• The delta-mass delta-charge monomeric form attributes describe uncertainty in the chemical identity of the monomeric form.
  • The position monomeric form attribute describes uncertainty in the position of the monomeric form within the sequence.

Examples

  • [id: "dAMP" | delta-mass: 1 | delta-charge: 1]: indicates the presence of an additional proton whose exact location is not known.
  • [id: "dI" | position: 2-3]: indicates that deoxyinosine may occur anywhere between the second and third position.

Metadata about monomeric forms

BpForms can represent several types of metadata about monomeric forms.

  • The id and name monomeric form attributes are human-readable labels for monomeric forms. Only one id and one name is allowed per monomeric form.
  • The synonym monomeric form attribute is an additional human-readable label. Monomeric forms can have multiple synonyms.
  • The identifier monomeric form attribute indicates entries in databases and ontologies which are equivalent to the monomeric form. Monomeric forms can have multiple identifiers. The namespace and id of each identifer must be separated by a "/".
  • The comments monomeric form attribute describes additional information about the monomeric form. Monomeric forms can only have one comment.

Examples

  • [id: "dI" | name: "deoxyinosine"]: represents the id and name of deoxyinosine.
  • [id: "dI" | synonym: "deoxyinosine" | synonym: "2'-deoxyinosine"]: represents multiple synonyms of deoxyinosine.
  • [id: "dI" | identifier: "CHEBI:28997" @ "chebi" | identifier: "65058" @ "pubchem.compound"]: represents equivalent entries in ChEBI and PubChem to deoxyinosine.
  • [id: "dI" | comments: "A purine 2'-deoxyribonucleoside that is inosine ..."]: represents comments about deoxyinosine.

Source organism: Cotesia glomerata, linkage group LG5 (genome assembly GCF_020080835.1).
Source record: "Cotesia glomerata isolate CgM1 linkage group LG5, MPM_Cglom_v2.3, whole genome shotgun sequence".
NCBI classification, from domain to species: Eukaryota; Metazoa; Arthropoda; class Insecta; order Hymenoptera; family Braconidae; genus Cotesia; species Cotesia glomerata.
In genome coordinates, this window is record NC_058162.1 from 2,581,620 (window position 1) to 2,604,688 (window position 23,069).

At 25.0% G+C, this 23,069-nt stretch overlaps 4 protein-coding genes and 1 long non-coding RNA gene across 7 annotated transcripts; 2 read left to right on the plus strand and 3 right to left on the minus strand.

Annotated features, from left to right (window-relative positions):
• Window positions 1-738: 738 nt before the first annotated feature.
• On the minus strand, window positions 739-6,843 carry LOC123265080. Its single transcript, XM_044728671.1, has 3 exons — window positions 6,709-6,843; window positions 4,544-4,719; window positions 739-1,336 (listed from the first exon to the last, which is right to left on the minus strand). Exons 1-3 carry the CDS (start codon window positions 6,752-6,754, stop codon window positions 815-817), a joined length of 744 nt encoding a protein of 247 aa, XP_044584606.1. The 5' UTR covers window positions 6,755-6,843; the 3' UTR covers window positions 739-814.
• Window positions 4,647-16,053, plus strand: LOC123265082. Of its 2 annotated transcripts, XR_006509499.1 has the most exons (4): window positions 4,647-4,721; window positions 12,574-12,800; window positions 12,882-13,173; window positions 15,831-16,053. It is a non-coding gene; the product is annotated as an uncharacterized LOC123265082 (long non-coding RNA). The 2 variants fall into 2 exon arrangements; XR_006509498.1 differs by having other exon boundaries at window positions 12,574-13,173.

Resources for reconstructing biopolymer forms

DNA resources

  • DNAMod : Database of non-canonical DNA nucleobases
  • MethDB : Database of non-canonical DNA
  • MethSMRT : Database of non-canonical DNA
  • REPAIRtoire : Database of DNA damages

RNA resources

  • MODOMICS : Database of non-canonical RNA nucleosides
  • RMBase : Database of modified RNA
  • RNA Modification Database : Database of modified RNA

Drawing structures of monomeric forms

  • ChemAxon Marvin : Software for drawing structures of monomeric forms
  • OpenBabel : Software for calculating the numbers of the atoms in monomeric forms

Protein resources

  • dbPTM : Database of non-canonical amino acids
  • Delta Mass : Database of modified amino acids
  • FindMod : Database of post-translational modifications
  • iPTMnet : Database of post-translational modifications
  • ProForma : Notation for protein forms. Note, this notation is not unambiguous. This limits its abiltiy to facilitate data integration and the calculation of properties of protein forms.
  • PDB Chemical Components : Database of modified amino acids
  • PDB in Europe Chemical Components : Database of modified amino acids
  • PhosphoSitePlus : Database of protein phosphorylations
  • Protein Ontology : Database of modified proteins
  • PSIMOD : Ontology of non-canonical amino acids
  • RESID : Database of non-canonical protein residues
  • UniMod : Database of non-canonical amino acids
  • UniProt : Database of modified amino acids in proteins
  • UniProt Controlled Vocabulary of Posttranslational Modifications : Database of modified amino acids

Uses cases for epigenomics, proteomics, systems biology, synthetic biology, and proteomics

Epigenomics